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I’ve previously blogged about the anti-vaccine crowd and its too-often-heard Hollywood-based spokespersons. Well, in addition to the forces of reason and science fighting back, as I remarked, the anti-vaccine fortress is beginning to crumble, as Newsweek reported:
This week, Alison Singer, the executive vice president of communications and awareness at Autism Speaks, one of the nation’s leading autism advocacy groups, announced her resignation, citing a difference of opinion over the organization’s policy on vaccine research. “Dozens of credible scientific studies have exonerated vaccines as a cause of autism,” she wrote in a statement. “I believe we must devote limited funding to more promising avenues of autism research.” …
The Newsweek article includes an interview with Ms Singer, in which she says, among other things:
In general, I disagree with a policy that says, “Despite what this study shows, more studies should be done.” At some point, you have to say, “This question has been asked and answered and it’s time to move on.” We need to be able to say, “Yes, we are now satisfied that the earth is round.” …
Over and over, the science has shown no causal link between vaccines and autism. …
I think that there’s this feeling [among some parents] that the vaccine decision is a choice between, “Do I want to risk measles or do I want to risk autism?” That’s not a good characterization. We know for a fact that the measles vaccine reduces the risk of getting measles. One choice is backed by science, one choice isn’t.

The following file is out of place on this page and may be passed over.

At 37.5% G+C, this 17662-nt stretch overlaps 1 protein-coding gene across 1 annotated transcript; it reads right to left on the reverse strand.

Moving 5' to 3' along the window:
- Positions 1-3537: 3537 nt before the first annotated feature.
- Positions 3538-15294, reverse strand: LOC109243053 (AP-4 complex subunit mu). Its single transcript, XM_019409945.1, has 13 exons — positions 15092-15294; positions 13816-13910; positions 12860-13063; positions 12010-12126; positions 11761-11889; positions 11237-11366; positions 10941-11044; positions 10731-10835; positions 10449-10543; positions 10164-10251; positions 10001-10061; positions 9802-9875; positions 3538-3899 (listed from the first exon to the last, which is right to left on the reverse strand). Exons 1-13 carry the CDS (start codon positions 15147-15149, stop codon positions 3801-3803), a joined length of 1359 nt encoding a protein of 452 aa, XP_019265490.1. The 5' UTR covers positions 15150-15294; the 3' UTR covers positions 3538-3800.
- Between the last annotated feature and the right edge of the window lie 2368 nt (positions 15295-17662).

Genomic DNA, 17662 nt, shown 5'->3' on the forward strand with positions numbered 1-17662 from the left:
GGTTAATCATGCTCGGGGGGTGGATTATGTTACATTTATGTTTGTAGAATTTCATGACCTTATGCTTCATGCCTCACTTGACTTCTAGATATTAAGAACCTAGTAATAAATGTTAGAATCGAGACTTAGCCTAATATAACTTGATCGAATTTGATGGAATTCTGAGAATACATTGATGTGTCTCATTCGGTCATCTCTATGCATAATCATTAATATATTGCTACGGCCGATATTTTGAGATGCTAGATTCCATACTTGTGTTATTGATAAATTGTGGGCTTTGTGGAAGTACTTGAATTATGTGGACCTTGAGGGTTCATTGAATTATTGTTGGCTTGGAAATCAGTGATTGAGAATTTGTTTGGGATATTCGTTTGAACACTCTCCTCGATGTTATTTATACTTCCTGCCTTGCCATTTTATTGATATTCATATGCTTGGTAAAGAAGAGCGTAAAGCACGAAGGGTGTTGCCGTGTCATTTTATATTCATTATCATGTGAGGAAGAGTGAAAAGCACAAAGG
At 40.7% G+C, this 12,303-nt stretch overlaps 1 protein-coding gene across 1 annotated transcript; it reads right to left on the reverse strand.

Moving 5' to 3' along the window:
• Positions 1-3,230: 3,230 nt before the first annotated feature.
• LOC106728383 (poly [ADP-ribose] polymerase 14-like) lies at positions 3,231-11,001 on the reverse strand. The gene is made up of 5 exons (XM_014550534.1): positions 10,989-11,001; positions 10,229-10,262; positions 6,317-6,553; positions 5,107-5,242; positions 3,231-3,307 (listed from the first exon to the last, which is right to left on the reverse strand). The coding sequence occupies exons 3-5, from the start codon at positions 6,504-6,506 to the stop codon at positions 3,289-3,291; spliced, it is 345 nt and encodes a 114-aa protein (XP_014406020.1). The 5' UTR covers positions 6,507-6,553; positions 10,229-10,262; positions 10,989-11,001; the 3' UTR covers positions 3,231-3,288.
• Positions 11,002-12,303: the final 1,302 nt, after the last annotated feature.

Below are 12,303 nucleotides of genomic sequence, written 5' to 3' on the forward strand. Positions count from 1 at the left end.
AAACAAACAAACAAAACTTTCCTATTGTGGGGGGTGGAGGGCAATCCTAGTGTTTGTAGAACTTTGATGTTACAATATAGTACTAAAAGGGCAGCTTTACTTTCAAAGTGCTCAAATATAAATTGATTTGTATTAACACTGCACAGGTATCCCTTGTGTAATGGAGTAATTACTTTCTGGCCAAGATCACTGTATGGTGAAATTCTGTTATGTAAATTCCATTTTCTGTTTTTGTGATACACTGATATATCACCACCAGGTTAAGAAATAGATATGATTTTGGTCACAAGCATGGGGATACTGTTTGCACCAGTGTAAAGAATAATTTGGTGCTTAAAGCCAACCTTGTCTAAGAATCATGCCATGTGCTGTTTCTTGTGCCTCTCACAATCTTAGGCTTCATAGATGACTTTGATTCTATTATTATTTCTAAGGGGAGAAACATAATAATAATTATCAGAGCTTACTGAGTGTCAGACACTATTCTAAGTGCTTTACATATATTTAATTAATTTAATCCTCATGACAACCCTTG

Emotional thinking — which is what fuels the anti-vaccine crowd (e.g. “I know vaccines cause autism ’cause my kid is autistic and s/he’s been vaccinated, and you can’t tell me it’s not true ’cause s/he’s my child and I just know it!”) — has no place in science. It is, instead, merely sanctimony, and is even a bit childish. Having a feeling that two things are connected, does not mean they are. Being the parent of an autistic kid, does not make one an expert on the causes of autism. I know it sounds heartless, but emotions are not as important as fact, veracity, or verifiability.
Tags: alison singer